Did you know?
- During Medieval times beer was used for tithing, trading and payment of taxes.
- Universities in Europe and America from the 1300s through the 1700s had in-house breweries to nourish the student body. Harvard had its own brewhouse in 1674 and five beer halls, each was burned down by rioting divinity students. Students received beer three meals a day — nice to see some things haven’t changed.
- Perhaps inspired by Frederick the Great’s musing that “Many battles have been fought and won by soldiers nourished on beer,” soldiers in the Revolutionary army received rations of a quart of beer a day.
- In the reign of Henry VIII, ladies at court were allowed a daily ration of a gallon of ale. Queen Elizabeth I was known to drink “large quantities of particularly strong brew.” In fact, it was said to be “so strong as there is no man able to drink it.” Household accounts show she liked bread and ale for breakfast.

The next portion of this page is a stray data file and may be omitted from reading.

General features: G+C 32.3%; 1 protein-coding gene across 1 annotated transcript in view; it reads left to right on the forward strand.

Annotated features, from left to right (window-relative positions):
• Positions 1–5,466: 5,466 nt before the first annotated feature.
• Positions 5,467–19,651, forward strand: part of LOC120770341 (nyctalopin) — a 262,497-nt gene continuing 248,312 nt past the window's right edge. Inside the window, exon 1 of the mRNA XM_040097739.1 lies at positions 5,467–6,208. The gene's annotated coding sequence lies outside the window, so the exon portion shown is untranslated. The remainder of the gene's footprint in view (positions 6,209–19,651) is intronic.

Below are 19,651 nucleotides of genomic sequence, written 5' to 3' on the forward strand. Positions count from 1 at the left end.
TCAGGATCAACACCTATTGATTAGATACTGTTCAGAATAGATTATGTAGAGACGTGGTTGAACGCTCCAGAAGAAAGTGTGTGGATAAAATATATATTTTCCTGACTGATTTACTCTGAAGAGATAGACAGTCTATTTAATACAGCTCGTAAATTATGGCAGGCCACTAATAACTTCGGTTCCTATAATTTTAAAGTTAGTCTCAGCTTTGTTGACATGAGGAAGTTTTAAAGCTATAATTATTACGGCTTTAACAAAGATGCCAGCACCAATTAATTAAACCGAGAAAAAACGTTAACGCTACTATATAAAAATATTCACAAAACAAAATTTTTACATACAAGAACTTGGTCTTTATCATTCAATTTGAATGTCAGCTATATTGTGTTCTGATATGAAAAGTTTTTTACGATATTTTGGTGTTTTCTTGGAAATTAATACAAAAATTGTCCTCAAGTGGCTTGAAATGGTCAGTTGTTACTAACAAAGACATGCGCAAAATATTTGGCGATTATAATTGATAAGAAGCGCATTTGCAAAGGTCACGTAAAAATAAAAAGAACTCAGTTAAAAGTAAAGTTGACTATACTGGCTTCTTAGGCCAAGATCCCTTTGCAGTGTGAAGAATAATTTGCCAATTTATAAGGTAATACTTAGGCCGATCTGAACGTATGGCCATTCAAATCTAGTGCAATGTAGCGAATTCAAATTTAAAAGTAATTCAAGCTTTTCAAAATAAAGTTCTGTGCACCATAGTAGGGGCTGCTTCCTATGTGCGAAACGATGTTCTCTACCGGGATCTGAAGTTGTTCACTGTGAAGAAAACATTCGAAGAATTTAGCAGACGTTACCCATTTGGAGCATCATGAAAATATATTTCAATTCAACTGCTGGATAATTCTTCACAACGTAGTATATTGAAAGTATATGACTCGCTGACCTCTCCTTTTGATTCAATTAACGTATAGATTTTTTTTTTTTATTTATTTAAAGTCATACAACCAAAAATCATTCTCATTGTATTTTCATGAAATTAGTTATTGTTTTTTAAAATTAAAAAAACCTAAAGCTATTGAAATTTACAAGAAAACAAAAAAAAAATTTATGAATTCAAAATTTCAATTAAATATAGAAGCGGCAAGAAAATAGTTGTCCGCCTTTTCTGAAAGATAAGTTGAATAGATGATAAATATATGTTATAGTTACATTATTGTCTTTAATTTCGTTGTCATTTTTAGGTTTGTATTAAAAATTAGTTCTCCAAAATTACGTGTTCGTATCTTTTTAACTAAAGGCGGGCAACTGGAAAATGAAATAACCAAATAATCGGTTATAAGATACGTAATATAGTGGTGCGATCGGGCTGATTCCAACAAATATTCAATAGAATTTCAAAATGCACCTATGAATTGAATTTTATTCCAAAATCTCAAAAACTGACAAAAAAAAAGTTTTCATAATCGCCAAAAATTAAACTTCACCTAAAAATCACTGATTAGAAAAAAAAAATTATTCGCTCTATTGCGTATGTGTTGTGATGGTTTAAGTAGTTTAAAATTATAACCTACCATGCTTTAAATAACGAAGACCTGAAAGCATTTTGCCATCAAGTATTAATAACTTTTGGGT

- Like many gentlemen of their time, many of the original presidents and leaders of the United States were avid brewers and beer drinkers. Benjamin Franklin, well-known for enjoying the high life, said, “Beer is proof that God loves us and wants us to be happy.” George Washington’s personal recipe for porter is handwritten in a notebook available at the New York Public Library.
- Beer is the second most popular beverage in the world, coming in behind tea.